The loss of Cecil is absolutely reprehensible, and sadly, this case is not an anomaly. Many people around the world are unaware that what happened to this lion is happening all over Africa, dozens of times a day. Illegal killing of lions is a real threat to the species’ survival. If we are to save the lion, the international community must come together, as it has in support of Cecil, to fund conservation initiatives that are mitigating the species’ greatest threats. -Panthera’s President, Dr. Luke Hunter

A 19-Year-Old Cheerleader Who Hunts Endangered Species
A 19-Year-Old Cheerleader Who Hunts Endangered Species

We are all outraged today because an iconic animal and protected species was lured out of his sanctuary and murdered for sport, but this kind of business has been, and continues to happen in every country in the world.  And what’s really happening is a much greater problem than we are willing to recognize and admit.  Killing for sport, trophies, profit, and fun is happening within younger generations.  We are even seeing young girls being encouraged to hunt and kill for the thrill of taking life.

Cecil’s story has gone viral within hours, but there are countless other species whose lives have ended for much less profit; species far less iconic and less “attractive” than Cecil.  Whether it’s critically endangered species such as the Blue Iguana, Pangolin, or Northern white rhino, people are treating all species as if their lives don’t matter.

The team of hunters who killed Cecil are going to be prosecuted, but honestly, I am not focused on blaming this guy and his hunting team in particular, because there are a thousand more rich Americans who are willing to do what he did, and they do it legally every day.  In fact, while we all mourned Cecil’s death, 5 of Kenya’s endangered elephants were killed.  This is insanity to me.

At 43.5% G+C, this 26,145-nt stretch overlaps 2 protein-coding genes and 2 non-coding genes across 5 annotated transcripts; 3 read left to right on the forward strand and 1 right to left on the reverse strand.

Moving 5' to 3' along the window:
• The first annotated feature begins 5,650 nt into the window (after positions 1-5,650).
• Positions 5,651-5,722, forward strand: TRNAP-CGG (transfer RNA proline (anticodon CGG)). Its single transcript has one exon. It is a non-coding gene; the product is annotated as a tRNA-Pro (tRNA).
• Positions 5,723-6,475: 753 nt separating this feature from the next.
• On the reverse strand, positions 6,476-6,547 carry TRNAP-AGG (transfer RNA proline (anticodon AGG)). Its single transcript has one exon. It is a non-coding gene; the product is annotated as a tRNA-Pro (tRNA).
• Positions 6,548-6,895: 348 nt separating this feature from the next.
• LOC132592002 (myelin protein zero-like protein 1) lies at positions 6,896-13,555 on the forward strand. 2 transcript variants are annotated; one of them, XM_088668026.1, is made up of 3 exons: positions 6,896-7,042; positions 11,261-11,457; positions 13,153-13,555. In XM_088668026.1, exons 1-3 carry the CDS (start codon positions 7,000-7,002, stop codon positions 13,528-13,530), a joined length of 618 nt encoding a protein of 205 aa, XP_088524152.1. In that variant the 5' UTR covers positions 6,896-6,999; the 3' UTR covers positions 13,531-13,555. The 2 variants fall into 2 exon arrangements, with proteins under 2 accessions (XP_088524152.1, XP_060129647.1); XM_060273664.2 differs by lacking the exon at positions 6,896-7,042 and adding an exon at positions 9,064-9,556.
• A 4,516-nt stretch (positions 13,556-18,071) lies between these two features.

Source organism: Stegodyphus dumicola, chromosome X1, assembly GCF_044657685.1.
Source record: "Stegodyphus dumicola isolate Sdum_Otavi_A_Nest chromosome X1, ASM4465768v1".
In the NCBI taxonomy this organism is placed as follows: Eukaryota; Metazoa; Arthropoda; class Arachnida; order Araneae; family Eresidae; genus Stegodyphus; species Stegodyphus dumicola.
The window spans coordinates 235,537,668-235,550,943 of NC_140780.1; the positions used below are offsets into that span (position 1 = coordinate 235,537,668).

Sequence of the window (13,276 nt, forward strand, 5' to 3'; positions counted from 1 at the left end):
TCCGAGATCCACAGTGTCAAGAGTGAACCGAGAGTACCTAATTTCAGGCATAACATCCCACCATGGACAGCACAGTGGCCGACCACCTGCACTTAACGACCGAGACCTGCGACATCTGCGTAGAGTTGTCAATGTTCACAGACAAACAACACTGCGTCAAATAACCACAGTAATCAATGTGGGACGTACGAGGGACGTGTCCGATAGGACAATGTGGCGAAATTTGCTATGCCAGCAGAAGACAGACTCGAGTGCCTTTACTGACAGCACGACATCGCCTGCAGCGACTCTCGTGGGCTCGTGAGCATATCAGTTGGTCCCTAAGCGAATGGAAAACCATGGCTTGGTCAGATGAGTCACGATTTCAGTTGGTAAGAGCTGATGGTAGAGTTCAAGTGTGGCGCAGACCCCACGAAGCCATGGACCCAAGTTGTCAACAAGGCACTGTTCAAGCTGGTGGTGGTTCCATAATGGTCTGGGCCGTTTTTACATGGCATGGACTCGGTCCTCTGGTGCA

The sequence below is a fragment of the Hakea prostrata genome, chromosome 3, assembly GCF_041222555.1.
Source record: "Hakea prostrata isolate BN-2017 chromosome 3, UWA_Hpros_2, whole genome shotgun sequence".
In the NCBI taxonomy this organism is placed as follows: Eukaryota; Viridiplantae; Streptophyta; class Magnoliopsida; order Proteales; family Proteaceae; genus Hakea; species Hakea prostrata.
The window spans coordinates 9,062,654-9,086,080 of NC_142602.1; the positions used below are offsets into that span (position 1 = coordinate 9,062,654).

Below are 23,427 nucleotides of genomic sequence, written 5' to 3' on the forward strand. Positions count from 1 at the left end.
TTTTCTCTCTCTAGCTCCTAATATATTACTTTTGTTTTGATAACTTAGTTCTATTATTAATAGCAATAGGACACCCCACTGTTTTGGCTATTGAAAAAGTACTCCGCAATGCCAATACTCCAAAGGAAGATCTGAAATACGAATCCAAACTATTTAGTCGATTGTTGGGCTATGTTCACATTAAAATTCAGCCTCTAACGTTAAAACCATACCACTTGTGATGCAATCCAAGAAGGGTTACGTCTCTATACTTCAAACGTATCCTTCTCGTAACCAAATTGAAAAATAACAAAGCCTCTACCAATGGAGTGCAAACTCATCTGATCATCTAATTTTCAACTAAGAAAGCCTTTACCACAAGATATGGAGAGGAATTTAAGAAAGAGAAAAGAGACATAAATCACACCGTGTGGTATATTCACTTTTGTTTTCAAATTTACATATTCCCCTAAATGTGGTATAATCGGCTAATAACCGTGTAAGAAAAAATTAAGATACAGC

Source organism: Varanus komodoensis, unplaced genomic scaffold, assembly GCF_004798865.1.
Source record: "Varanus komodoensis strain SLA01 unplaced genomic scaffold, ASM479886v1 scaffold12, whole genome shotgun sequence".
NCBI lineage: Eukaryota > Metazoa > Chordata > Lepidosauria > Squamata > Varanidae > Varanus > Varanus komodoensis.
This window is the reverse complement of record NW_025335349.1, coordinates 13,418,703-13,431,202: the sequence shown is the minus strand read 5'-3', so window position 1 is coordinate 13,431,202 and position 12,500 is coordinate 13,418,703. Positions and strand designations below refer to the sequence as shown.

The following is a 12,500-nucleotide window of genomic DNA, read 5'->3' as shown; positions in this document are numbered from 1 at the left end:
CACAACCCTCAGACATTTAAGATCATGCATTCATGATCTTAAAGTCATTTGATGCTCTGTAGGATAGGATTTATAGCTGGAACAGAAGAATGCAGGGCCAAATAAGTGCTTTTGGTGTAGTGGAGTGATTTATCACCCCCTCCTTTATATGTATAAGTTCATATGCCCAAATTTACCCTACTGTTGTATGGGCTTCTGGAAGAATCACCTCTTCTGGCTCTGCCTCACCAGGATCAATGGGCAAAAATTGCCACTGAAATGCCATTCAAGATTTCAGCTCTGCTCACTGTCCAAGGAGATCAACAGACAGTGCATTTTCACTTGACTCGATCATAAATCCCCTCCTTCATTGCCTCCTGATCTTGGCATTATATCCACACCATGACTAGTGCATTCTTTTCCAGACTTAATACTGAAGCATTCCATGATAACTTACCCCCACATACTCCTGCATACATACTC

I have to ask,  Where is the disconnect?  

When did honor and dignity of life become so undervalued?  

How did we become so disconnected from the other lives with whom we share this planet?  

How are so many of us behaving unconsciously?  

Where is the compassion and connection? 

Big 5: Jones says her first kill was a rare African white rhino, part of her quest to bag the Big 5 African game animals (rhino, elephant, Cape buffalo, leopard and lion)
Jones says her first kill was a rare African white rhino, part of her quest to “bag the Big 5” African game animals (rhino, elephant, Cape buffalo, leopard, and lion)


May Cecil’s Death Shed Light On Our Darkness …. and Our Ability to Love.

Conservationists are heavily involved in working to stop this illegal (and legal) activity.  These people and organizations are incredibly passionate and dedicated, but they have their work cut out for them.  I know because I have been involved with various conservation projects for decades.  In the process  I have witnessed incredible people doing amazing things to save species and conserve lands, but I have also witnessed more ugliness, greed, disdain, complacency, and tragedies than I care to recall.

Along the way I learned something: When we are disconnected from ourselves, each other, and the world that surrounds us, people can easily do what we have witnessed with Cecil.

Understanding this fact has helped me to rise above the disgust, anger, and judgement that I initially feel.   When I see blatant disregard and respect for life I am urged to look at the situation from a broader perspective.

Once I get the anger and sadness out, I am free to be able to ask, What can be learned from this?  How can we grow from this?  How can we guide and inspire others to respect all life?  It’s not enough to be angry and judge “the people who did this”, or merely want things to change.  We have to do more.

Change Begins with Each of Us.